Just think how different the century would have been if John Q. Public had celebrated the admission that paroxysm was orgasm, that women felt sexual pleasure (and felt it from external genital stimulation), and that every husband could now have a little mechanical buddy on his team.
Instead, the vibrator was whisked out of the medical office and into the boudoir. Women’s magazines advertised “personal massagers” that promised a plethora of do-it-yourself health benefits. They improved “life and vigor, strength and beauty.” They made your eyes bright and your cheeks pink. You’ll smile a lot and look better and be more relaxed and have improved circulation! “And all those things are true,” laughs Dr. Maines.
In fact, the vibrator completely cured American women of hysteria in just a few decades, as the American Psychiatric Association removed the disease from its Mental Disorders Diagnostic Manual in 1952.
We may chuckle now, from our sophisticated place at the dawn of a new era of sexual equity. And yet, the only way to sell a vibrator in Alabama today is to make sure the customer has a “bona fide” medical reason to buy one.
I Fought the Law and the Law Won, Sort Of
After battling the Alabama sex toy ban for more than 10 years, adult retailer Sherri Williams refused to admit defeat when the U.S. Supreme Court refused to hear the case. Instead, she contacted sex therapist Dr. Marty Klein, author of America’s War on Sex (Praeger) and SexualIntelligence.org.
“She decided she was going to help customers use the legitimate medical exemption clause of the law,” says Dr. Klein. “She asked me to design a questionnaire that would help the store evaluate if customers had a legitimate medical need for sex toys.”
While the law doesn’t define the medical exemption very precisely—“a bona fide medical … reason”—one presumes the FertiCare, an ultra-strong vibrator used to produce ejaculation in paraplegic men for reproductive purposes, qualifies. Available only by prescription, it was recently approved to treat female sexual dysfunction, and claims to “bring pleasure back into your life, and rekindle your lover’s flame.”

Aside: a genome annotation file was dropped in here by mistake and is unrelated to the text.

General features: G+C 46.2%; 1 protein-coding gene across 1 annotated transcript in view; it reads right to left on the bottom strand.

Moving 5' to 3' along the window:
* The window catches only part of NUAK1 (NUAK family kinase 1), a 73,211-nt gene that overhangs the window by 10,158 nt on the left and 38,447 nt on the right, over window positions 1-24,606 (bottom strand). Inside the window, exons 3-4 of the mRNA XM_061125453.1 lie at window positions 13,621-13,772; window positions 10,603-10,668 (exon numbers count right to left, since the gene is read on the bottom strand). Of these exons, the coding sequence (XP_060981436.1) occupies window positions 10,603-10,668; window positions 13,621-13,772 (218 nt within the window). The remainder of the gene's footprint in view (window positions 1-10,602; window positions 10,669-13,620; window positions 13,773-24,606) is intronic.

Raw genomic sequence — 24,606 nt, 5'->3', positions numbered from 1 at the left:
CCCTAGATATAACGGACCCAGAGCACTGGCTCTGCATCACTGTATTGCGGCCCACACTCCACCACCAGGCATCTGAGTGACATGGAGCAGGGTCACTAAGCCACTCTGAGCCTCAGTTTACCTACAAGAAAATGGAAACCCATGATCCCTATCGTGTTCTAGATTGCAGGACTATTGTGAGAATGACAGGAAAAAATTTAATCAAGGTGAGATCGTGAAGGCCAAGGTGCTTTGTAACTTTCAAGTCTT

It probably makes your eyes bright, too.
“If a person is suffering from depression, or the effects of taking an antidepressant, or is unable to climax from intercourse or a partner’s hand, that would be a legitimate medical concern,” says Dr. Klein. “If you have neurological damage or some other medical reason that causes sexuality to be compromised, a vibrator is more likely to be seen by laypeople as a ‘legitimate’ way to supplement ‘normal’ sexual functioning. It’s too bad that people look at it that way, but indeed, a lot of people do.”
The idea that a vibrator should only be used if you “need” them harkens back to an era when marriage was the preferred treatment for hysteria, with genital massage by a midwife or doctor an acceptable last resort.
Needs Must: We Can Do It!
“In the 1920s, very few electrical appliances were being manufactured, and the only one that did well was the sewing machine,” says Dr. Maines. “Electricity was new, still a luxury, and more electrification of homes actually occurred during the 1930s.”
By the 1940s, the war effort took over the factories and resources that would have been needed to produce vibrators. The 1950s and 1960s saw a return to the “massagers,” “spot reducers,” “weight-loss appliances,” and “beauty aids” of earlier decades.
In some cases, the advertising became so coy, women overlooked the full potential of their vibrators.
Dr. Carol Queen, founding director of the Center for Sex & Culture and curator of Good Vibrations’ Antique Vibrator Museum, says that her first vibrator was an “ancient one,” similar to the 1948 Oster “Deluxe Scientific Massage Modality” Model M-1.